Data_Sheet_1_Child Excess Weight Status, Adult Excess Weight Status, and Cardiometabolic Risk Profile.docx (25.05 kB)
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Data_Sheet_1_Child Excess Weight Status, Adult Excess Weight Status, and Cardiometabolic Risk Profile.docx

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posted on 09.06.2020, 04:18 authored by Hui Fan, Qi Zhu, Xingyu Zhang

Background: The potential effects of excess weight status in childhood on later adult cardiometabolic risk factors have been undetermined in a Chinese population. Additionally, the potential mitigation of these effects if adult weight status returns to normalcy has been unresolved. Accordingly, we aimed to assess the association of childhood excess weight status and its long-term change with adult cardiometabolic risk factors.

Methods: A cohort study from the China Health and Nutrition Survey 1991–2009 consisted of 541 participants who were measured in childhood (≥6 and <18 years) and underwent laboratory assessment in adulthood (≥18 years). In childhood, the participants were classified into four groups as age-sex-specific body mass index (BMI) z-score quartiles. The adult cardiometabolic risk factors included overweight and obesity, hypertension, high total cholesterol, high triglyceride, low high-density lipoprotein cholesterol, high low-density lipoprotein cholesterol, and high hemoglobin A1c.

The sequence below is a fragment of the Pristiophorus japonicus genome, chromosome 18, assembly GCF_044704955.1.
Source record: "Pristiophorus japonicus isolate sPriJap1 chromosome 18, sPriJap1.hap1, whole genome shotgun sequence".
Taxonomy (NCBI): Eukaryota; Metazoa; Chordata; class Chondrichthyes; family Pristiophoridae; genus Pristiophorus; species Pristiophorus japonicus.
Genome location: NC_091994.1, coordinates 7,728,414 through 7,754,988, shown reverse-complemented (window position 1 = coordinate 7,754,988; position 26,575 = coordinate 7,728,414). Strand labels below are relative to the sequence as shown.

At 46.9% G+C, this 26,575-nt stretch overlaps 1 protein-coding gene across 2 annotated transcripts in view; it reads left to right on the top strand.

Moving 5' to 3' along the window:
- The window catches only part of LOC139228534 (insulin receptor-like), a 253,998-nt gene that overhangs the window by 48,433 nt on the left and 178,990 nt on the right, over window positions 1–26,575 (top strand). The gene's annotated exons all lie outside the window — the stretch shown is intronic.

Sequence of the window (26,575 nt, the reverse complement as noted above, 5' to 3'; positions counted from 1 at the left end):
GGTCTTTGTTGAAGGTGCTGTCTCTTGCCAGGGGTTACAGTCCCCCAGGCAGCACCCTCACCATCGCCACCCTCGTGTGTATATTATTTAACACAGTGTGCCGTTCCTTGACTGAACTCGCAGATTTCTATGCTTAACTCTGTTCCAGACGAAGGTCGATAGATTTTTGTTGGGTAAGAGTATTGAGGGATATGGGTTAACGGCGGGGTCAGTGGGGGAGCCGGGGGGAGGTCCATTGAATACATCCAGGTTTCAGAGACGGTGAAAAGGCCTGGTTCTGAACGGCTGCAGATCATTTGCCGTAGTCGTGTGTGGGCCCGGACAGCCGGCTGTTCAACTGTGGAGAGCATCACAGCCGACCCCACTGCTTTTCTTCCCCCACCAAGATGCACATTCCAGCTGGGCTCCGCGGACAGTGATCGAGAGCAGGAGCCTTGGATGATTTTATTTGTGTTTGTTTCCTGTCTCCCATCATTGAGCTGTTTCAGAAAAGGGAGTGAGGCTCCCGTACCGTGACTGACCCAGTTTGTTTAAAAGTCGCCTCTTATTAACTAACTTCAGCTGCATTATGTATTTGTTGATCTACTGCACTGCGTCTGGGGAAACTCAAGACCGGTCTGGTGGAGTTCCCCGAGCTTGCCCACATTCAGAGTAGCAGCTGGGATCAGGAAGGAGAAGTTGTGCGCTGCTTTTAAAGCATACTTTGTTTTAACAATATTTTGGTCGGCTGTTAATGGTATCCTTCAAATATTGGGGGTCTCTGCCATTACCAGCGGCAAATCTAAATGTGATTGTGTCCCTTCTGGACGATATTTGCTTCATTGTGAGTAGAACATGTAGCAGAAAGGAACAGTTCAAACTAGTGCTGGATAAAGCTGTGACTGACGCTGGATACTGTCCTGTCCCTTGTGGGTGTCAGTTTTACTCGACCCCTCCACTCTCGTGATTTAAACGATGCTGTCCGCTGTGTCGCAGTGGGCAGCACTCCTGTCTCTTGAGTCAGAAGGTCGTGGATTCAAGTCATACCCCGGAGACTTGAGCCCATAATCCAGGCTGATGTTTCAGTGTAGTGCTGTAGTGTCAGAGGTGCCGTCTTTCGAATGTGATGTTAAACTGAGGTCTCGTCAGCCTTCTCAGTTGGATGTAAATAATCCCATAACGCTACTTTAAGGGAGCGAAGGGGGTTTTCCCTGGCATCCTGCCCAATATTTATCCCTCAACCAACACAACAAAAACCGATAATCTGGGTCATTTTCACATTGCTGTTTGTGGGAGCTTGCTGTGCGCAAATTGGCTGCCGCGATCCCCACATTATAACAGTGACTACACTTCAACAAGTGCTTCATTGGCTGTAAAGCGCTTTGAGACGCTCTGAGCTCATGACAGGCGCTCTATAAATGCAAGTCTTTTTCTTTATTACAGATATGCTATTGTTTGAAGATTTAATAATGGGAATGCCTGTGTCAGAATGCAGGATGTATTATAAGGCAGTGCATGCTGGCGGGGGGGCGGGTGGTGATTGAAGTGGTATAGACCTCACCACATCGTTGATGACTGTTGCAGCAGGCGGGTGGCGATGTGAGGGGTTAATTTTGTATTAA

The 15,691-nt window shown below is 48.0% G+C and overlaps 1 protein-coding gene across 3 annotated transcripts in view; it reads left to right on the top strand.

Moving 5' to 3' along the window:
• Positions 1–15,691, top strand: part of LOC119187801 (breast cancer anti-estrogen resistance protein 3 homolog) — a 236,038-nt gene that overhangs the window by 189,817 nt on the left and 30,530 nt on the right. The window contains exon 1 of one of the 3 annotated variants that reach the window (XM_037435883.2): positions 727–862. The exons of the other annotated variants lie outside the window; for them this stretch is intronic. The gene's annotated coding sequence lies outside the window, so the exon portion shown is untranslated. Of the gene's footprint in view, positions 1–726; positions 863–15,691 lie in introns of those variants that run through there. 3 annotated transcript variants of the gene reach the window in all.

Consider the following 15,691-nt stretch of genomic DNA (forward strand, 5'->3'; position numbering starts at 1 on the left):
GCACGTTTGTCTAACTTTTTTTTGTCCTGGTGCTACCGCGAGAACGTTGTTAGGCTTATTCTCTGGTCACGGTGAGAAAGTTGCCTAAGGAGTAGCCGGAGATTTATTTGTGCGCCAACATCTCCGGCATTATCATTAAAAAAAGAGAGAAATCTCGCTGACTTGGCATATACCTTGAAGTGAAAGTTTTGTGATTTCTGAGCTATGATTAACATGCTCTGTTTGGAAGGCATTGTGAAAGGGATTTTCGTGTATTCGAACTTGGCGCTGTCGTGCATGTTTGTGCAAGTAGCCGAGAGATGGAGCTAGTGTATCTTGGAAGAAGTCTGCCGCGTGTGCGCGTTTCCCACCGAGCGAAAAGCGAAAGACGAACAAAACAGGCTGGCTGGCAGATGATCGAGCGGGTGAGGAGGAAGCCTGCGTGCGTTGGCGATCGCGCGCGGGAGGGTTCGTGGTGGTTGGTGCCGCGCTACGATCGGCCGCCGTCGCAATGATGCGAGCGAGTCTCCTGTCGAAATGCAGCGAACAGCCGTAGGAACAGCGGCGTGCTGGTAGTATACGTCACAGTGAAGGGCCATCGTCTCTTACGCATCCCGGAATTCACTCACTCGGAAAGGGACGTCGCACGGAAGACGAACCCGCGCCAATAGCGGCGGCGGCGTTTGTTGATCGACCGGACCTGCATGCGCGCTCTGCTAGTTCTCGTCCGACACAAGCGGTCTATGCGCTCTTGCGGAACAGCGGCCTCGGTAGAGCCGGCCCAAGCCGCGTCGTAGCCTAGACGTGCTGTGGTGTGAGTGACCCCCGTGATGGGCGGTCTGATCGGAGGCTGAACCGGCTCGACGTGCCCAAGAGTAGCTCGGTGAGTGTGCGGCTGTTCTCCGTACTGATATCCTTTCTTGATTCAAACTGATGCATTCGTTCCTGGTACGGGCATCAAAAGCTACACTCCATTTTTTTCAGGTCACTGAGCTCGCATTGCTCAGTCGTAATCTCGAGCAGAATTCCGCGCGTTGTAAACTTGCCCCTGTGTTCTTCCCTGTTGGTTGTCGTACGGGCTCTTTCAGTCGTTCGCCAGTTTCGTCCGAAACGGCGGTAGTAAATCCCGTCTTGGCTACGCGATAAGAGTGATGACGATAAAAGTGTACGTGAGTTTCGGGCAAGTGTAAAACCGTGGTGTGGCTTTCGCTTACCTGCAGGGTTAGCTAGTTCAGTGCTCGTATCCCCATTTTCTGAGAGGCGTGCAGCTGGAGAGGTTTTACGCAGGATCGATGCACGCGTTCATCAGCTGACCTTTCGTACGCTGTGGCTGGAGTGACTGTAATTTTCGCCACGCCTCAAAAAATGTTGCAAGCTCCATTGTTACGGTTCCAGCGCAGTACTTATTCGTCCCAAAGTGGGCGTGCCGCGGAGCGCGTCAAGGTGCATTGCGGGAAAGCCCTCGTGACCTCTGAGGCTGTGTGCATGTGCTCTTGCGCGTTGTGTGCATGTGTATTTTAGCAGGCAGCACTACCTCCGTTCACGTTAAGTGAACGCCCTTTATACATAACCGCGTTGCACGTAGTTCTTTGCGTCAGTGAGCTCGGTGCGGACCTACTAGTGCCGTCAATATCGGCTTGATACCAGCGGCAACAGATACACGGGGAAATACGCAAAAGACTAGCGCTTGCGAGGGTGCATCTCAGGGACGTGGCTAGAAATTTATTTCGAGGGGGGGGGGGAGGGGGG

Results: The prevalence was 61.0, 36.2, and 19.0% for ≥1, 2, and 3 cardiometabolic risk factors, respectively, with a mean 14.9-year follow-up. There was a significant trend in the progression of the number of adult cardiometabolic risk factors across childhood BMI quartiles (P < 0.001). Additionally, participants with childhood BMI z-scores ≥ 75th percentile and adult BMI z-scores < 75th percentile did not have increased cardiometabolic risks compared with those with both childhood and adulthood BMI z-scores < 75th percentile.

Conclusions: Our findings revealed that child excess weight status increased adult cardiometabolic risks. However, the effects of excess weight status in childhood on adult cardiometabolic risk factors were mitigated if adult weight status returned to normalcy.

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